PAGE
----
ANASTASIA: The Riddle of Anna Anderson by Peter Kurth

ANASTASIA: The Riddle of Anna Anderson

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'I think we're drowning in detail,' said Judge Werkmeister after two months on the 'Anastasia' ease."" And most readers will probably feel similarly about this 480-page documentary--which is more exhaustive than involving, lacking the selective focus needed to engage those who don't share Kurth's ""impassioned"" interest in the case. Two major points do emerge here: the miseries of Anna Anderson (whom Kurth implicitly but quite clearly believes to be the bona fide Grand Duchess Anastasia, daughter of Czar Nicholas II) were to some degree self-inflicted, with Anastasia's paranoia forever alienating her many well-wishers; still, the primary villains, in Kurth's view, were the Romanov survivors and their cohorts, ÉmigrÉs whose obsession with ""pride and appearances overruled compassion and condemned a human being to a life in a bitter universe of imputation and doubt."" Unfortunately, however, these points aren't dramatic enough to hold Kurth's narrative together--as it moves slowly (especially slowly in the 1920s) through each of Anastasia's encounters with a huge cast of ÉmigrÉs, Germans, Americans, doctors, and journalists. She is followed from a Berlin hospital in 1920 (after a suicide attempt) to first, disastrous meetings with Romanov relatives; from one indulgent protector to another (""The story was getting too familiar: Anastasia had thrown over one of her 'ladies-in-waiting' ""); from Germany to N.Y. for 18 ""tragi-comic months of life as the Toast of Society""; from breakdown to breakdown, winding up virtually kidnapped back to a German asylum; and then, after 25 quickly-sketched years as a virtual recluse, from one German court to another--suing for recognition as the Grand Duchess. Kurth, though never minimizing Anastasia's off-putting behavior, is a conscientious but partisan interpreter of the massive documentary materials at hand--sarcastically scorning the arguments of Anastasia's enemies, suggesting that mercenary motives (involving the perhaps-still-secreted Romanov fortune) were at work, finding ""a tendency on the judges' part to credit automatically the testimony of Anastasia's opponents. . . ."" (On final appeal, a higher court found the identity neither proven nor disproven.) He chronicles the dozens of tests, confrontations, and questions involved in the identity-quest. And his writing is always solid, sometimes stylish. Finally, however, this impressive amalgamation of far-flung sources seems to work fully neither as an evidence-summation nor as a study in period-and-personality (Anastasia herself remains elusive)--and only Anastasia buffs are likely to be steadily engrossed.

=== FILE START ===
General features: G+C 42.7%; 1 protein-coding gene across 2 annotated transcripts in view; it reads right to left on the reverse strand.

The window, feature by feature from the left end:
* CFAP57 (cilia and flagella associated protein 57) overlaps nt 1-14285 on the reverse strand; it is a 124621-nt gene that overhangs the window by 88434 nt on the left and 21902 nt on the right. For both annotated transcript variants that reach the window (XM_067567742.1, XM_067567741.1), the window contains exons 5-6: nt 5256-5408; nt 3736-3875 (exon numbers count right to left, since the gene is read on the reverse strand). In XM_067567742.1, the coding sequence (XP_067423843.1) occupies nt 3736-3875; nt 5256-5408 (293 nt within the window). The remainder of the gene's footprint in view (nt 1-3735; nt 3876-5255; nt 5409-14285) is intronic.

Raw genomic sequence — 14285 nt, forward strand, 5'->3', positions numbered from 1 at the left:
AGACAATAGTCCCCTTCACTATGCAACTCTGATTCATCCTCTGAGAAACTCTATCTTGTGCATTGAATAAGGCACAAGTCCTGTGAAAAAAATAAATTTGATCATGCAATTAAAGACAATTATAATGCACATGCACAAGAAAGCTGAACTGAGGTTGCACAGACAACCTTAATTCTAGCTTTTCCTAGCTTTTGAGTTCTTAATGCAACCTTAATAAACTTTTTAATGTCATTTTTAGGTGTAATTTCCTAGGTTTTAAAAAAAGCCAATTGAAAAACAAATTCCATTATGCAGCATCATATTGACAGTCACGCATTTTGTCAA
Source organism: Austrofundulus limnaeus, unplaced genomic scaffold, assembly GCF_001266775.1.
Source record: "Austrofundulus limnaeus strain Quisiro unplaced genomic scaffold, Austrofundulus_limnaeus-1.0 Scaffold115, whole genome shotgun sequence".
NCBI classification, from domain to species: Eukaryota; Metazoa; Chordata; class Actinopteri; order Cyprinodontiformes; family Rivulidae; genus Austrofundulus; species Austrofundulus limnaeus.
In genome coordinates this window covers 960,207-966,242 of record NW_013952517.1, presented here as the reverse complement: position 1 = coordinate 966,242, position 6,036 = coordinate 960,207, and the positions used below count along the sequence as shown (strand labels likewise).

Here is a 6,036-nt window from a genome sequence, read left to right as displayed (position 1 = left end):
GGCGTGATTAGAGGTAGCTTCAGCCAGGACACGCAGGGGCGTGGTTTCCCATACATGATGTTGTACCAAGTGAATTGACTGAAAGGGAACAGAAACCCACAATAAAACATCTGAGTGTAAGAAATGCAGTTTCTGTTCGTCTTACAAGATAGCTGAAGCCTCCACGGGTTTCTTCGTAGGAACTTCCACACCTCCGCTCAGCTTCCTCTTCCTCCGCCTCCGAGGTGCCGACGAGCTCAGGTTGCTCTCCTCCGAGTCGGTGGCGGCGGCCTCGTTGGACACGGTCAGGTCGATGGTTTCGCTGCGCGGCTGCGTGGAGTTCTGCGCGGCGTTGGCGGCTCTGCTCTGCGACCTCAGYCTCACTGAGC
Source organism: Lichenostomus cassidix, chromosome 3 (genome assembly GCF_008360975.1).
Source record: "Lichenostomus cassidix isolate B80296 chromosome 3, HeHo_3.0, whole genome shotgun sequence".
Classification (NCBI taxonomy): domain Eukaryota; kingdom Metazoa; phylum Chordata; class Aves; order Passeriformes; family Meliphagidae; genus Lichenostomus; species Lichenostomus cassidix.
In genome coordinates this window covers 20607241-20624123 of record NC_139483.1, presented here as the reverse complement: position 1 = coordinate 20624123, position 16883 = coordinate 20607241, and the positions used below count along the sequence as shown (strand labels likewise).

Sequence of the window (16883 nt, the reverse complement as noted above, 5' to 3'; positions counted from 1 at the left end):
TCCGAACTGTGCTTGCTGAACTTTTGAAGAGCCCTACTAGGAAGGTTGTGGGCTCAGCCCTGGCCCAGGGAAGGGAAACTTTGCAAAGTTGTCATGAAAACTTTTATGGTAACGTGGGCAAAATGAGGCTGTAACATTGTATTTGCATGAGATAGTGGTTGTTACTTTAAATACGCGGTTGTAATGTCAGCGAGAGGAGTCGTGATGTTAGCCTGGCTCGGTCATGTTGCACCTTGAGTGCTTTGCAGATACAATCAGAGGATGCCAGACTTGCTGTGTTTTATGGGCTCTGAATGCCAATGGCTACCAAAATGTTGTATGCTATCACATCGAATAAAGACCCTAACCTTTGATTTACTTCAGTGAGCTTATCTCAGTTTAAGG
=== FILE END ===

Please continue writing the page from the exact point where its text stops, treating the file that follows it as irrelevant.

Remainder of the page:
Pub Date: Aug. 31st, 1983
Publisher: Little, Brown